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By Breathinstephen
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It follows me everywhere, even into my dreams.

Friday, May 19, 2017 18:23
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I swear you cant escape this shit, it follows you everywhere…. even into your sleep!

Not that Im able to sleep that much anyway, when I do it’s usually from pure exhaustion. But when I do fall asleep it sure would be nice not to be interrupted by a terrifying nightmare involving an acute severe asthma attack. Not to be confused with a medical condition called PND (paroxysmal nocturnal dyspnea), which is usually caused by heart problem, the shortness of breath I experience in my dreams is the same kind of shortness of breath I experience when Im awake, so it’s obviously due to my lung disease. Ive had asthma continuously since birth, it’s just part of my world, so it’s no surprise that it sometimes carries over into my dreams. But while it’s one thing to be short of breath in your dreams, it’s quite another to have a full on asthma attack begin in a dream only to get worse after you’re awake. But that’s exactly what happens to me and it happens quite often. Seems like there’s no place to hide from the cruel disease.

Case in point, last night I had a dream where I was being held against my will by a bad person pointing a gun at my head. He threatened to shoot me if I made any sudden moves. Being a severe asthmatic, the anxiety of the situation caused my airways to tighten up more than usual. I hid my breathing discomfort from the bad guy as long as I could, but it got so bad I couldnt take it any more. I asked my captor if I could please use my inhaler. At first he balked at my request, but after pleading with him he agreed to let me have 2 puffs off the inhaler, but NO MORE. Anticipating the relief I would get following those puffs, I grabbed my inhaler from my pocket and took the first hit. As I went to take the 2nd hit I got distracted mid puff and the medicine didnt get into my lungs at all. Immediate panic set in. I knew one puff wouldn’t cut it and it sure didn’t. I started getting tighter and tighter by the second and more anxious. I got to the point where I simply couldnt move any air at all and my chest started aching really bad. I thought ,here we go, my asthma is finally gonna kill me and people will think I was asleep when it happened. Then as I started to black out….I suddenly woke up and almost catapulted myself right out of the bed. I was sweating profusely and gasping for air like a fish out of water. As I reoriented myself, I thought to myself, thank god it was a just a nightmare. But was it really just a nightmare??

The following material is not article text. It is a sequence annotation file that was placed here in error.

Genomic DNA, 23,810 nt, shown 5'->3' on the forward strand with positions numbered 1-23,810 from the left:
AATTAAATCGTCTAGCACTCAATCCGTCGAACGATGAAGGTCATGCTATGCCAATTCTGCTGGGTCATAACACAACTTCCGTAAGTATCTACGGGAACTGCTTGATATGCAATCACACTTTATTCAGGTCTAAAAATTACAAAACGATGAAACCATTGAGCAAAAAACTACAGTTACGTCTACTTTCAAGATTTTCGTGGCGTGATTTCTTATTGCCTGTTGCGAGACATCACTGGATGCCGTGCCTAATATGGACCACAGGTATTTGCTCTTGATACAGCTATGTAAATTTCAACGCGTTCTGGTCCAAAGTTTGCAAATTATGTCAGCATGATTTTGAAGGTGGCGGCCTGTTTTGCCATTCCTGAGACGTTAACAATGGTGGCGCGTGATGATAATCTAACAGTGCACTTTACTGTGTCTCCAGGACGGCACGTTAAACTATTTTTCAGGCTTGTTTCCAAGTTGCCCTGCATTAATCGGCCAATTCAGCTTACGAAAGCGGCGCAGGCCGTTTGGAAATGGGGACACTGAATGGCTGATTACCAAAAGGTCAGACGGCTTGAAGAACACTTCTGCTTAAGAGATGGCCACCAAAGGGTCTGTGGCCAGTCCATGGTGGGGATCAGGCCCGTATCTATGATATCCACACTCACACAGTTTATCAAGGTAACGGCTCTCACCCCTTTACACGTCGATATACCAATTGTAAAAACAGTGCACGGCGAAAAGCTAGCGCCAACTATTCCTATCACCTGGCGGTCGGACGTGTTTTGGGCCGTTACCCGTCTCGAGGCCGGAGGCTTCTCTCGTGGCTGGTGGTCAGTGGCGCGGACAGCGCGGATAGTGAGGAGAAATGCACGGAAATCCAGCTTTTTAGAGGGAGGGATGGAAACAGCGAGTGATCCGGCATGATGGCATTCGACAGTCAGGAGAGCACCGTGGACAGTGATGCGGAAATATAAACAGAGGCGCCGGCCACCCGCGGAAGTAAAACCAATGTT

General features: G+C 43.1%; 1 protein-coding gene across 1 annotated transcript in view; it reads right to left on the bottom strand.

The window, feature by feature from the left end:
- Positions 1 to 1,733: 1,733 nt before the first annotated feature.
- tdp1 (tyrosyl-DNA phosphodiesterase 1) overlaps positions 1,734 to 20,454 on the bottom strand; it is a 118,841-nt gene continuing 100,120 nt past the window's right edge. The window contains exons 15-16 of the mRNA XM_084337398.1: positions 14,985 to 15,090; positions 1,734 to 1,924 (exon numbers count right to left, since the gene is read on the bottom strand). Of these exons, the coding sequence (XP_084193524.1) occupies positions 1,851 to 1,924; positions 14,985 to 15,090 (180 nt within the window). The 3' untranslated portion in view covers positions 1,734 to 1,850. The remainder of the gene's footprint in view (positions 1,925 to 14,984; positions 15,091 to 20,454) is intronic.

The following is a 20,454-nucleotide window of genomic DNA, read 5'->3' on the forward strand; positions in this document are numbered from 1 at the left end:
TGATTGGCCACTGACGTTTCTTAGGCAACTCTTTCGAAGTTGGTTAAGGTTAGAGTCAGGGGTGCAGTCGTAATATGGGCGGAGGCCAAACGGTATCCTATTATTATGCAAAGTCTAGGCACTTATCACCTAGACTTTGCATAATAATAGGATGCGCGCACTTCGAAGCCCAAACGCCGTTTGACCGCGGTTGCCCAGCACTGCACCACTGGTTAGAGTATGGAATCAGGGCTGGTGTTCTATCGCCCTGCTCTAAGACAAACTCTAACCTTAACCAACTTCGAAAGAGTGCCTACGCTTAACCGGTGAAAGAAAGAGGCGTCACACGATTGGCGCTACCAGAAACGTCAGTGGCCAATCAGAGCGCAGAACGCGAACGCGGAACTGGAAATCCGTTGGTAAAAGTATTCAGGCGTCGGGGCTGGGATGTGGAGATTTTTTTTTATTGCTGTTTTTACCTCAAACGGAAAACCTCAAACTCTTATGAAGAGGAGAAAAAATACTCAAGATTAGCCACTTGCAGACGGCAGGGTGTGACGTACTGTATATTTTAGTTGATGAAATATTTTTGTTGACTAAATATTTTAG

The bronchospasm and that feeling of suffocation that I was experiencing in my dream was still very much present after I awoke. Not knowing how tight I actually was, I grabbed my peak flow meter and sure enough I was seriously obstructed… my peak flow was less than 60! ( my red zone starts at 200). I always have a pre-loaded neb ready to go at bedside for my nighttime symptoms, so I started on that and after about 5 minutes I finally started getting some relief.I followed up the neb treatment with additional 2 puffs of albuterol from my inhaler, and was breathing easy enough to lay partially back down and close my eyes again. Dont think I fell back to sleep, but I stayed in bed until 4am, which is when I normally get. Talk about an scary way to start your day.

The phenomenon of your disease following you into your dreams is actually pretty common, but with diseases that involve severe breathing problems it can be downright dangerous. What if I had not been able to wake up during the crisis, could I have actually suffocated during a dream about suffocating? It also begs the question, can falling asleep when you have chronic breathing problems, trigger a dream that involves a severe asthma attack, or is it the other way around? Does the scene that’s playing out in the dream cause some sort of internal anxiety that triggers a very real and life threatening attack ? Does the fact that I woke up during the peak of this latest nightmare, indicate that there might be some kind of survival mechanism in play that summons the brain to wake the person up so that they dont die. It really makes me really wonder.

Thankfully, these asthma related nightmares don’t happen every night, but despite pre-nebbing before I hit the sack, they still occur at least once a month. What a way to live, eh.

The post It follows me everywhere, even into my dreams. appeared first on Breathinstephen.


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